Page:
Ginger.io: Co-founder offers insights on partnerships and building momentum
Christina Hernandez Sherwood, eMed Editor, MedCity News
Described as a “check engine light” for health, the Ginger.io platform culls smartphone data, such as movement patterns and screen time, to develop health insights. After the co-founders met in 2010, the team participated in the TechStars accelerator in Boston.
Co-founder Karan Singh offered his insights on partnerships, advice, and building momentum after a few years in the field.
Be patient, and get creative, with partnerships – The team at Ginger.io learned early to balance the quick pace of a startup with many partners’ slower processes, Singh said. When a new company is ready for its first customer, he said, the goal is to establish value quickly and replicate that experience with others. But many potential partners, namely medical centers, have slower processes due to infrastructure systems complete with legal departments and technology audits. When working with such partners, startups should exercise patience, Singh said, but also think in smaller, bite-sized chunks that might not require approval from the most senior person at the institution. “It’s a fine balance,” he said.
Find the right fit with partners – How do you know if potential partners are the right fit? They want you to solve the problems you can solve, Singh said. Not only that, he added, but their motivations must line up with your own. “You have to find those people who are self-motivated,” Singh said. “There’s got to be something in it for them at the end of the day.” It’s important to get an understanding of what motivates your potential partner, he said, and what a good outcome looks like for them.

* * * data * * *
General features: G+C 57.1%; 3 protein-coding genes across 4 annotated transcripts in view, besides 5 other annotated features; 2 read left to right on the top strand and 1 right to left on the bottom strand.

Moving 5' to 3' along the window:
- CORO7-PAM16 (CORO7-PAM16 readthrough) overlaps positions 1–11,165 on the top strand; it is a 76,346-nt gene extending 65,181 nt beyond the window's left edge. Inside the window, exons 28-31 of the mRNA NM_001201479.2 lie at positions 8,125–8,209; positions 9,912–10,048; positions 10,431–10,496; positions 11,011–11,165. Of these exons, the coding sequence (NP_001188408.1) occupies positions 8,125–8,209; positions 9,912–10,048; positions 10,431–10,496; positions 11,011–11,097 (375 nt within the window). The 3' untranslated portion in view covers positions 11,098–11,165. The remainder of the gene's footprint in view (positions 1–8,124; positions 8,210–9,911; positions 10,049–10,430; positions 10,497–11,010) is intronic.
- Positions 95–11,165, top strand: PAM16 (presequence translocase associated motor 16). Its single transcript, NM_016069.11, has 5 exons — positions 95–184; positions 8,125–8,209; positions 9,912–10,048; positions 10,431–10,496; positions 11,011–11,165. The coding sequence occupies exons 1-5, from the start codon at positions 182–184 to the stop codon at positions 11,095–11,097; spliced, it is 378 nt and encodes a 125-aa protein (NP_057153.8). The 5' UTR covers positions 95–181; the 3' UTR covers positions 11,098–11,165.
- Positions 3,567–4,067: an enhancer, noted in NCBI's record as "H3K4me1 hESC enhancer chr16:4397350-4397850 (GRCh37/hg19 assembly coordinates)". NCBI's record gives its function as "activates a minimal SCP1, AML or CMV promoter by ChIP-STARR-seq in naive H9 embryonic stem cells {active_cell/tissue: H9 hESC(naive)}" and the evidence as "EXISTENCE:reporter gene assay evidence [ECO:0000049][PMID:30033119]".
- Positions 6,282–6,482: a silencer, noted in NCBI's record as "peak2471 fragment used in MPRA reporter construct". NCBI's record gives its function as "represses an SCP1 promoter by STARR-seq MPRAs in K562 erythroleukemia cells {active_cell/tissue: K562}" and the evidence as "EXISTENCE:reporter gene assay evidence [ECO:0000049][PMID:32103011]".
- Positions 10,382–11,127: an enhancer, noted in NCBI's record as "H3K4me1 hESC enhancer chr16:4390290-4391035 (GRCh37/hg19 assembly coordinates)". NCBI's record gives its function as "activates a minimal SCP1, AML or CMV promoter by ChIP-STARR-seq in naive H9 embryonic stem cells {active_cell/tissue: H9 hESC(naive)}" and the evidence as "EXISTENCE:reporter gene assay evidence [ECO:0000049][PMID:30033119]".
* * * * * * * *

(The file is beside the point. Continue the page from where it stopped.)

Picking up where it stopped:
Use data to evaluate advice – Many well-meaning people will offer advice to entrepreneurs, Singh said. “It’s your responsibility to process and collate everyone’s advice,” he said. “You can’t listen to everyone. There are going to be conflicting opinions.” The team at Ginger.io uses the following process to determine if a particular piece of advice is right for their company: They listen to the advice, talk to others, gather data (sometimes even running experiments), and finally make a decision. But it’s critical not to get too tied up in the process, Singh said. “Make a decision,” he said, “and move on.”
Consider an innovation challenge – Winning innovation challenges proved to be unexpected momentum builders for Ginger.io, Singh said. The company won the Data Design Diabetes challenge in 2011 and the Alzheimer's Challenge in 2012. The prize money was helpful, he said, but almost as important was the chance to tell their company’s story and the opportunities for networking and recruitment. “It was really powerful for us,” he said.
Photo: Karan Singh